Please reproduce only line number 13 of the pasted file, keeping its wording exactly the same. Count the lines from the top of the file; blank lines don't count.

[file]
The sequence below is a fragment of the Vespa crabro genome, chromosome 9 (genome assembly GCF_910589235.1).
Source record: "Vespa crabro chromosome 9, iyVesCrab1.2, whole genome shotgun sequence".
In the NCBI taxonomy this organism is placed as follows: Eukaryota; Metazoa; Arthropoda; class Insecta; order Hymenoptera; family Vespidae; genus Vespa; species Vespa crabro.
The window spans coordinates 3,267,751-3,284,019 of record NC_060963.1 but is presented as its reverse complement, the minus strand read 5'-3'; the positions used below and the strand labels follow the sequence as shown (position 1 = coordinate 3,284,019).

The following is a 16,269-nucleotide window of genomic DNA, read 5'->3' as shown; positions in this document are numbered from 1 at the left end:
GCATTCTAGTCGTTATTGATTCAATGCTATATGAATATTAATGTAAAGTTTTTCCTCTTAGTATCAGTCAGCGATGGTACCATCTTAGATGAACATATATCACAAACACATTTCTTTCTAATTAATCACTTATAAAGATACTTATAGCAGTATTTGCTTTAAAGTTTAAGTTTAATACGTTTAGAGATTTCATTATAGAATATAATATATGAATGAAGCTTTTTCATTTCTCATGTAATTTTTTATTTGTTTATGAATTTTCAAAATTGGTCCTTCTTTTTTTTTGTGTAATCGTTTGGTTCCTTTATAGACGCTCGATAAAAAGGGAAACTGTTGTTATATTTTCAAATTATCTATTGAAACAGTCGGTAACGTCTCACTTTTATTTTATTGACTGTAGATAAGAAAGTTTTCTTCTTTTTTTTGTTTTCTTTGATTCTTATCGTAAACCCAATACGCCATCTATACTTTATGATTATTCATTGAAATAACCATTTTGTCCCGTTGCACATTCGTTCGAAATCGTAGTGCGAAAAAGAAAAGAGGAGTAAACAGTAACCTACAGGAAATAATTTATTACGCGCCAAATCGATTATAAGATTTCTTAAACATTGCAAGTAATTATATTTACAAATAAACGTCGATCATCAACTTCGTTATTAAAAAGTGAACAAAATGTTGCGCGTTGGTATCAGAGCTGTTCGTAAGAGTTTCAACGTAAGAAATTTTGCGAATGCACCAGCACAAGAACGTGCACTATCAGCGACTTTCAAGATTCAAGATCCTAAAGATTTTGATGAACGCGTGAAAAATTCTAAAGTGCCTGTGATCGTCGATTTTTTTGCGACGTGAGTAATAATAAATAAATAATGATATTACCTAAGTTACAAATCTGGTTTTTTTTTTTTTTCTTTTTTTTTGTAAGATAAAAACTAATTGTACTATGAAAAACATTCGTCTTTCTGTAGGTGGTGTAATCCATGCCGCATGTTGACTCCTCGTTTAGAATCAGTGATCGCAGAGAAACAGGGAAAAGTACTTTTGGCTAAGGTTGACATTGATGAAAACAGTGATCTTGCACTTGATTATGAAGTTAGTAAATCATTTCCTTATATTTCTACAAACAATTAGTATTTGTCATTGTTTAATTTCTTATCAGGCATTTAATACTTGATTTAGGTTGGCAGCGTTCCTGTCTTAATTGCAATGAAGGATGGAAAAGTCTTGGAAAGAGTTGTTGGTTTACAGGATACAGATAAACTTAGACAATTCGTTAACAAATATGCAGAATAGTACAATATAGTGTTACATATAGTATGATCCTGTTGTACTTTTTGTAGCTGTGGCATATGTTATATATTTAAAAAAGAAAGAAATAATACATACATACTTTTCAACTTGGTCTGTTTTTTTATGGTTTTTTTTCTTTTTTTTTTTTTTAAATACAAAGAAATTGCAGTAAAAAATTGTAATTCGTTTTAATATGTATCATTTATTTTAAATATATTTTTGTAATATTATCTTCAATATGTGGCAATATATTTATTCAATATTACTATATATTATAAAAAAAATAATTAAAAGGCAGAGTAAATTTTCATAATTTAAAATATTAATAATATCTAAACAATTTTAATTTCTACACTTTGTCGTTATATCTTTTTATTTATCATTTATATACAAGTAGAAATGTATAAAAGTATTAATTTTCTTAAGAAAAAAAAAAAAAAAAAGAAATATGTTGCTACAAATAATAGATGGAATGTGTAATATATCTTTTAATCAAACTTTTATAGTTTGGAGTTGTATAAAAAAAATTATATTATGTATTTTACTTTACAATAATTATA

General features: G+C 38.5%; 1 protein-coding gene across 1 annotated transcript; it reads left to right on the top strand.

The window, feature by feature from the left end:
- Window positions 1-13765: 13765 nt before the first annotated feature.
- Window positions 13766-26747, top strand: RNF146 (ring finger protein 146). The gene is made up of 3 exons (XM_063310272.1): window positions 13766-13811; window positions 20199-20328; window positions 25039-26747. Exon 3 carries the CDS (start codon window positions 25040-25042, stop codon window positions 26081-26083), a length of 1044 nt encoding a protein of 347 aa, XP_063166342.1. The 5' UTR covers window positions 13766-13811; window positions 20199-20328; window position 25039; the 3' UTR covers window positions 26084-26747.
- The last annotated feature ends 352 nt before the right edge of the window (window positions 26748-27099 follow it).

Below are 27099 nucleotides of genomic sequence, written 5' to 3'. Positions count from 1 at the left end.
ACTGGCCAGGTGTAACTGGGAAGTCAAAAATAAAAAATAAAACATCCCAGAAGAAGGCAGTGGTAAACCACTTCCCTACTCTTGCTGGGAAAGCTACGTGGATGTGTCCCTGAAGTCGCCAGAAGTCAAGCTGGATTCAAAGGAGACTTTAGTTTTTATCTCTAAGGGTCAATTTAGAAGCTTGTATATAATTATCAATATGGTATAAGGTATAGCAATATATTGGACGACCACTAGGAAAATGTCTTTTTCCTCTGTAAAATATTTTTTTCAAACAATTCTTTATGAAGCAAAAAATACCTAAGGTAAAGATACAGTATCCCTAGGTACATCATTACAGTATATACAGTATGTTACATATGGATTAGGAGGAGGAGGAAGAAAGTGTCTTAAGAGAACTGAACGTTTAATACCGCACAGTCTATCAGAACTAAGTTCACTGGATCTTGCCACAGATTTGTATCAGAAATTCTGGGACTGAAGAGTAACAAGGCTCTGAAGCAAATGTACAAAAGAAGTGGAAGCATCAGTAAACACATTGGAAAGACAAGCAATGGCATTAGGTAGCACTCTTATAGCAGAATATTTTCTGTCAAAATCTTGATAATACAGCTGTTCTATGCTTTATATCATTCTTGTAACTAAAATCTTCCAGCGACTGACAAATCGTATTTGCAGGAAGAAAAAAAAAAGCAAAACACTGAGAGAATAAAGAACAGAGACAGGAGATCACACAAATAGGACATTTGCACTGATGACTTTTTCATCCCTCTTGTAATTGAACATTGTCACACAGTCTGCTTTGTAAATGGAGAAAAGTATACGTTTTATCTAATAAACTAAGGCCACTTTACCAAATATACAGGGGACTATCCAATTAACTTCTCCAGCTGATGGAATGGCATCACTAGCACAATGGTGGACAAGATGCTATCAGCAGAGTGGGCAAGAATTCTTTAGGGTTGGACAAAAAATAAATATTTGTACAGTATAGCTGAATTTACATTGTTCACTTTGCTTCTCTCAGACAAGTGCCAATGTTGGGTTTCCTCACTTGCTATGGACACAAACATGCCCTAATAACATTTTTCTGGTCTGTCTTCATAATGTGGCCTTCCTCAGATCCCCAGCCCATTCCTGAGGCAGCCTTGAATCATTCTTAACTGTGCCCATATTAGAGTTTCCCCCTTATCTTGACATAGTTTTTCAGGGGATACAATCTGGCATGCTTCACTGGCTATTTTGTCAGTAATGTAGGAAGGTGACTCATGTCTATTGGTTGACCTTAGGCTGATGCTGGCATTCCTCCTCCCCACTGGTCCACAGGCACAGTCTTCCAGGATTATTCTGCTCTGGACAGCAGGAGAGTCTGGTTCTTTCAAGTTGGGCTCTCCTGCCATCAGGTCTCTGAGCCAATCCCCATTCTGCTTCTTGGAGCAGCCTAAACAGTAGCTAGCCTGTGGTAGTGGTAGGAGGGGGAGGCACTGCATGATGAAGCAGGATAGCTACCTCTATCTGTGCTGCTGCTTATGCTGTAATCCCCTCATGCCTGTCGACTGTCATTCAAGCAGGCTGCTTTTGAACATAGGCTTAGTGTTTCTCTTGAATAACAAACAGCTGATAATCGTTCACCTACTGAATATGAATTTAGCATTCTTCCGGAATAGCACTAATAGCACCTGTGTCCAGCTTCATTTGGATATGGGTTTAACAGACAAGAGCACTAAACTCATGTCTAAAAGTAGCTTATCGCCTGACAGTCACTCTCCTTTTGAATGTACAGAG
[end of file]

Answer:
ACTGGCCAGGTGTAACTGGGAAGTCAAAAATAAAAAATAAAACATCCCAGAAGAAGGCAGTGGTAAACCACTTCCCTACTCTTGCTGGGAAAGCTACGTGGATGTGTCCCTGAAGTCGCCAGAAGTCAAGCTGGATTCAAAGGAGACTTTAGTTTTTATCTCTAAGGGTCAATTTAGAAGCTTGTATATAATTATCAATATGGTATAAGGTATAGCAATATATTGGACGACCACTAGGAAAATGTCTTTTTCCTCTGTAAAATATTTTTTTCAAACAATTCTTTATGAAGCAAAAAATACCTAAGGTAAAGATACAGTATCCCTAGGTACATCATTACAGTATATACAGTATGTTACATATGGATTAGGAGGAGGAGGAAGAAAGTGTCTTAAGAGAACTGAACGTTTAATACCGCACAGTCTATCAGAACTAAGTTCACTGGATCTTGCCACAGATTTGTATCAGAAATTCTGGGACTGAAGAGTAACAAGGCTCTGAAGCAAATGTACAAAAGAAGTGGAAGCATCAGTAAACACATTGGAAAGACAAGCAATGGCATTAGGTAGCACTCTTATAGCAGAATATTTTCTGTCAAAATCTTGATAATACAGCTGTTCTATGCTTTATATCATTCTTGTAACTAAAATCTTCCAGCGACTGACAAATCGTATTTGCAGGAAGAAAAAAAAAAGCAAAACACTGAGAGAATAAAGAACAGAGACAGGAGATCACACAAATAGGACATTTGCACTGATGACTTTTTCATCCCTCTTGTAATTGAACATTGTCACACAGTCTGCTTTGTAAATGGAGAAAAGTATACGTTTTATCTAATAAACTAAGGCCACTTTACCAAATATACAGGGGACTATCCAATTAACTTCTCCAGCTGATGGAATGGCATCACTAGCACAATGGTGGACAAGATGCTATCAGCAGAGTGGGCAAGAATTCTTTAGGGTTGGACAAAAAATAAATATTTGTACAGTATAGCTGAATTTACATTGTTCACTTTGCTTCTCTCAGACAAGTGCCAATGTTGGGTTTCCTCACTTGCTATGGACACAAACATGCCCTAATAACATTTTTCTGGTCTGTCTTCATAATGTGGCCTTCCTCAGATCCCCAGCCCATTCCTGAGGCAGCCTTGAATCATTCTTAACTGTGCCCATATTAGAGTTTCCCCCTTATCTTGACATAGTTTTTCAGGGGATACAATCTGGCATGCTTCACTGGCTATTTTGTCAGTAATGTAGGAAGGTGACTCATGTCTATTGGTTGACCTTAGGCTGATGCTGGCATTCCTCCTCCCCACTGGTCCACAGGCACAGTCTTCCAGGATTATTCTGCTCTGGACAGCAGGAGAGTCTGGTTCTTTCAAGTTGGGCTCTCCTGCCATCAGGTCTCTGAGCCAATCCCCATTCTGCTTCTTGGAGCAGCCTAAACAGTAGCTAGCCTGTGGTAGTGGTAGGAGGGGGAGGCACTGCATGATGAAGCAGGATAGCTACCTCTATCTGTGCTGCTGCTTATGCTGTAATCCCCTCATGCCTGTCGACTGTCATTCAAGCAGGCTGCTTTTGAACATAGGCTTAGTGTTTCTCTTGAATAACAAACAGCTGATAATCGTTCACCTACTGAATATGAATTTAGCATTCTTCCGGAATAGCACTAATAGCACCTGTGTCCAGCTTCATTTGGATATGGGTTTAACAGACAAGAGCACTAAACTCATGTCTAAAAGTAGCTTATCGCCTGACAGTCACTCTCCTTTTGAATGTACAGAG